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Cells Read DNA Backward and Forward: Direction is the Key

Cells Read DNA Backward and Forward: Direction is the Key

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First Posted: Jun 25, 2013 11:27 AM EDT
DNA Double Helix
Cells read their own DNA, copying strands as they replicate. Now, scientists have discovered the mechanism that allows them to read it in the correct direction and prevents them from copying "junk DNA," which makes up long stretches of our genome. (Photo : Wikimedia Commons)

Cells read their own DNA, copying strands as they replicate. Now, scientists have discovered the mechanism that allows them to read it in the correct direction and prevents them from copying "junk DNA," which makes up long stretches of our genome.

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A surprising amount of junk DNA gets copied into RNA, the molecule that carries DNA's messages to the rest of the cell. In fact, scientists have tried to figure out for years exactly what this RNA might be doing--if anything. In 2008, researchers actually discovered that much of this RNA is generated through a process called divergent expression, through which cells read their DNA in both directions moving away from a given starting point. Now, scientists have taken a closer look at divergent expression.

In order to study this mechanism a bit more closely, the researchers sequenced the messenger RNA (mRNA) of mouse embryonic stem cells.  Genetic information, controlled by DNA, is actually copied, or transcribed, into mRNA.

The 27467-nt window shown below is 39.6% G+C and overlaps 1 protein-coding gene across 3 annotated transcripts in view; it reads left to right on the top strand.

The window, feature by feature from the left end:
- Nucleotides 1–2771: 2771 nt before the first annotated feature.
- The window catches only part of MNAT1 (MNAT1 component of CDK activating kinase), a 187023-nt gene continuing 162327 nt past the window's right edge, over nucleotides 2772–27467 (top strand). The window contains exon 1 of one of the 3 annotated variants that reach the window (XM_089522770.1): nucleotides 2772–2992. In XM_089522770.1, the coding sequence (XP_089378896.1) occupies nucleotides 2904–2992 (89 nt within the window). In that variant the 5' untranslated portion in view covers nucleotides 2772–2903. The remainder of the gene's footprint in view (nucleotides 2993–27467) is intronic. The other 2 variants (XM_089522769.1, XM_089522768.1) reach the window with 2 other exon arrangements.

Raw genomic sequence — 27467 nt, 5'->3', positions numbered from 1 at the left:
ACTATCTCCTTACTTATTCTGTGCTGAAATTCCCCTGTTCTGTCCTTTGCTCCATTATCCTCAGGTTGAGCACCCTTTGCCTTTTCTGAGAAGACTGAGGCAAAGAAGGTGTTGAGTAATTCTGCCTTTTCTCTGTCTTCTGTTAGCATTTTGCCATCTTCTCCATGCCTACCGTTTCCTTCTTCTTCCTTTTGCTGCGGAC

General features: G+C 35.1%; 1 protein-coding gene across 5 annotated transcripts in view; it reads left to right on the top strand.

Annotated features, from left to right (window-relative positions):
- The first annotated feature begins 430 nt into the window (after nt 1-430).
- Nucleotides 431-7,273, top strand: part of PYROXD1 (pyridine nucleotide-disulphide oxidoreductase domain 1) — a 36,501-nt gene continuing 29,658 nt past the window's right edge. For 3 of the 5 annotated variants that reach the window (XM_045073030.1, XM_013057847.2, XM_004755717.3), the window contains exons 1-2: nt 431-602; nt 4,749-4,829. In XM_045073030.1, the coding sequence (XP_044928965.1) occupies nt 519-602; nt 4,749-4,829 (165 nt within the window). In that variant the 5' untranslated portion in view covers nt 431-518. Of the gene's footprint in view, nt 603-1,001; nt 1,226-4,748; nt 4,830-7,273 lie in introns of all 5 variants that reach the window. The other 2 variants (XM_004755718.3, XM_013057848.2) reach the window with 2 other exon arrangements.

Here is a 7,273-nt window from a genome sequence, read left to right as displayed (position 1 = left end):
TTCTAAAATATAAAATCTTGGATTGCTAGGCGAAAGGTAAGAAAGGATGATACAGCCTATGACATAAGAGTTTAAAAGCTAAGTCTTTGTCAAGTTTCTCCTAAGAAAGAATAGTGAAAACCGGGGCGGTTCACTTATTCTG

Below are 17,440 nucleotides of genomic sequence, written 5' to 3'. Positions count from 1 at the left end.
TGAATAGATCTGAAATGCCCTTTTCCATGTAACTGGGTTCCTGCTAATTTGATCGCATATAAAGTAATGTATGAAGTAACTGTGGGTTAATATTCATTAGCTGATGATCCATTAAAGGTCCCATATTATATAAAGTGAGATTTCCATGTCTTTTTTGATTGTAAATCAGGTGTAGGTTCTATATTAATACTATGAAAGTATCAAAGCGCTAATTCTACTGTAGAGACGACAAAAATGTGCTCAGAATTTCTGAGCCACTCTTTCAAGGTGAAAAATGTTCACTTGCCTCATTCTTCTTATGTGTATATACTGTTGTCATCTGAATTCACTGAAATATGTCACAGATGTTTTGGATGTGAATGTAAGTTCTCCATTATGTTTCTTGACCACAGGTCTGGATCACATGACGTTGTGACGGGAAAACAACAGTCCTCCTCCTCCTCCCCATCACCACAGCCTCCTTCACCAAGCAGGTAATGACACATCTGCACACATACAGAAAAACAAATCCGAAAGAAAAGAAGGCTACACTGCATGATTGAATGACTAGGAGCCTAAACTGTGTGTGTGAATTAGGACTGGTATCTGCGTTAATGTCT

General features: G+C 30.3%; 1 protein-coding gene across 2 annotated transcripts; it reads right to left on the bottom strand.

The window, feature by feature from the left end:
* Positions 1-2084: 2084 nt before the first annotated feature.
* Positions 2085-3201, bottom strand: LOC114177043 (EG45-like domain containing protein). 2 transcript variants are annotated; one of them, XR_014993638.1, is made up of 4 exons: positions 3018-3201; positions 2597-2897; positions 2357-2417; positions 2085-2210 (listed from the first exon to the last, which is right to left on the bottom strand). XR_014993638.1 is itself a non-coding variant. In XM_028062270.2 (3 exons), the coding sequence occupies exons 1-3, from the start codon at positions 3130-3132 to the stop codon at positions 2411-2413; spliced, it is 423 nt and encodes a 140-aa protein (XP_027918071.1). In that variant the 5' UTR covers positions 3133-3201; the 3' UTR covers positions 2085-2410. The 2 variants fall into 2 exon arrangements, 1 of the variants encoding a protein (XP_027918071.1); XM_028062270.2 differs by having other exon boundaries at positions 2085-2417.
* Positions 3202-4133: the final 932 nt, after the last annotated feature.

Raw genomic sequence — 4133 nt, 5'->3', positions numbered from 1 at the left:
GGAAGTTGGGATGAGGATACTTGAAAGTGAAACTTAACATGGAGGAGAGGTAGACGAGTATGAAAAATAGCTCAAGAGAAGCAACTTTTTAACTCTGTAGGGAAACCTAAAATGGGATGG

How is mRNA built? When the DNA double helix unwinds to reveal these genetic messages, RNA transcription can proceed in either direction. The copying begins when an enzyme called RNA polymerase latches onto the DNA at a spot known as the promoter. The RNA polymerase then moves along the strand, building the mRNA chain as it goes.

Eventually, the RNA polymerase reaches a stop signal at the end of the gene, which halts transcription and adds a sequence of bases known as a poly-A tail to the mRNA. This poly-A tail consists of a long string of the genetic base adenine. Known as polyadenylation, this process helps to prepare the mRNA molecule to be exported from the cell's nucleus.

In the end, the scientists found that polyadenylation also plays a major role in halting the transcription of upstream, noncoding DNA sequences. These regions have a high density of signal sequences for polyadenylation, which prompts enzymes to chop up the RNA before it gets very long. Stretches of DNA that code for genes have a low density of these signal sequences.

Currently, the scientists are still researching this upstream noncoding DNA, but the study does reveal how cells can read in both directions. It shows how cells initiate but then halt the copying of RNA in the upstream, or non-protein-coding direction, while allowing it to continue in the direction in which genes are correctly read.

"This is part of an RNA revolution where we're seeing different RNAs and new RNAs that we hadn't suspected were present in cells, and trying to understand what role they have in the health of the cell or the viability of the cell," said Phillip Sharp, one of the MIT researchers who worked on the study, in a news release. "It gives us a whole new appreciation of the balance of the fundamental processes that allow cells to function."

The findings are published in the journal Nature.

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